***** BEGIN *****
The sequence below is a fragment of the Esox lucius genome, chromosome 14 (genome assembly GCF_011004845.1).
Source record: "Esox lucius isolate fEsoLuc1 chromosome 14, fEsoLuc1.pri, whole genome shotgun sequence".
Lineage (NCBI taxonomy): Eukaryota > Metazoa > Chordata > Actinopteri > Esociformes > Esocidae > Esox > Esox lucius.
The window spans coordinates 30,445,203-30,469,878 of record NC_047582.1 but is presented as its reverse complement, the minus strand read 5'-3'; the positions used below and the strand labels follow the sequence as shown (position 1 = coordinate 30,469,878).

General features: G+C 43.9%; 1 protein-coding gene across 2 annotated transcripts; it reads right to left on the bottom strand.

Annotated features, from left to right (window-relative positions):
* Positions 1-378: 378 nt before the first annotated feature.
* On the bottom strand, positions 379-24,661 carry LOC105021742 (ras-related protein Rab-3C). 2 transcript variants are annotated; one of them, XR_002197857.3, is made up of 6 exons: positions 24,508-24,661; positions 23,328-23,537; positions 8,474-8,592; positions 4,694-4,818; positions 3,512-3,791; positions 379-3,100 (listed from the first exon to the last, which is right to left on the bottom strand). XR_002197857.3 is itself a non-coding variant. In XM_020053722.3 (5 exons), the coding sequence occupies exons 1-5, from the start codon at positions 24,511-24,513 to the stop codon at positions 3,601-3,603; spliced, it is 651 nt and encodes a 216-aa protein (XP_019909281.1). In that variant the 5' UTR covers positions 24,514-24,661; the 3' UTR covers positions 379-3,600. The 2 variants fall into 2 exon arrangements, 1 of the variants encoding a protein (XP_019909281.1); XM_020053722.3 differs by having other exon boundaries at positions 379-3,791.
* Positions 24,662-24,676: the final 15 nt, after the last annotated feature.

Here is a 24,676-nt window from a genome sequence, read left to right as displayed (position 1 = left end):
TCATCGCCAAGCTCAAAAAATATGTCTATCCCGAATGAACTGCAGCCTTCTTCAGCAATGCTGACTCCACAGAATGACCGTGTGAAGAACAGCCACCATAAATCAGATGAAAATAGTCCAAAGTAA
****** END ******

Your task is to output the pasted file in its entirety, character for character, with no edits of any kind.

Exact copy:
The sequence below is a fragment of the Esox lucius genome, chromosome 14 (genome assembly GCF_011004845.1).
Source record: "Esox lucius isolate fEsoLuc1 chromosome 14, fEsoLuc1.pri, whole genome shotgun sequence".
Lineage (NCBI taxonomy): Eukaryota > Metazoa > Chordata > Actinopteri > Esociformes > Esocidae > Esox > Esox lucius.
The window spans coordinates 30,445,203-30,469,878 of record NC_047582.1 but is presented as its reverse complement, the minus strand read 5'-3'; the positions used below and the strand labels follow the sequence as shown (position 1 = coordinate 30,469,878).

General features: G+C 43.9%; 1 protein-coding gene across 2 annotated transcripts; it reads right to left on the bottom strand.

Annotated features, from left to right (window-relative positions):
* Positions 1-378: 378 nt before the first annotated feature.
* On the bottom strand, positions 379-24,661 carry LOC105021742 (ras-related protein Rab-3C). 2 transcript variants are annotated; one of them, XR_002197857.3, is made up of 6 exons: positions 24,508-24,661; positions 23,328-23,537; positions 8,474-8,592; positions 4,694-4,818; positions 3,512-3,791; positions 379-3,100 (listed from the first exon to the last, which is right to left on the bottom strand). XR_002197857.3 is itself a non-coding variant. In XM_020053722.3 (5 exons), the coding sequence occupies exons 1-5, from the start codon at positions 24,511-24,513 to the stop codon at positions 3,601-3,603; spliced, it is 651 nt and encodes a 216-aa protein (XP_019909281.1). In that variant the 5' UTR covers positions 24,514-24,661; the 3' UTR covers positions 379-3,600. The 2 variants fall into 2 exon arrangements, 1 of the variants encoding a protein (XP_019909281.1); XM_020053722.3 differs by having other exon boundaries at positions 379-3,791.
* Positions 24,662-24,676: the final 15 nt, after the last annotated feature.

Here is a 24,676-nt window from a genome sequence, read left to right as displayed (position 1 = left end):
TCATCGCCAAGCTCAAAAAATATGTCTATCCCGAATGAACTGCAGCCTTCTTCAGCAATGCTGACTCCACAGAATGACCGTGTGAAGAACAGCCACCATAAATCAGATGAAAATAGTCCAAAGTAA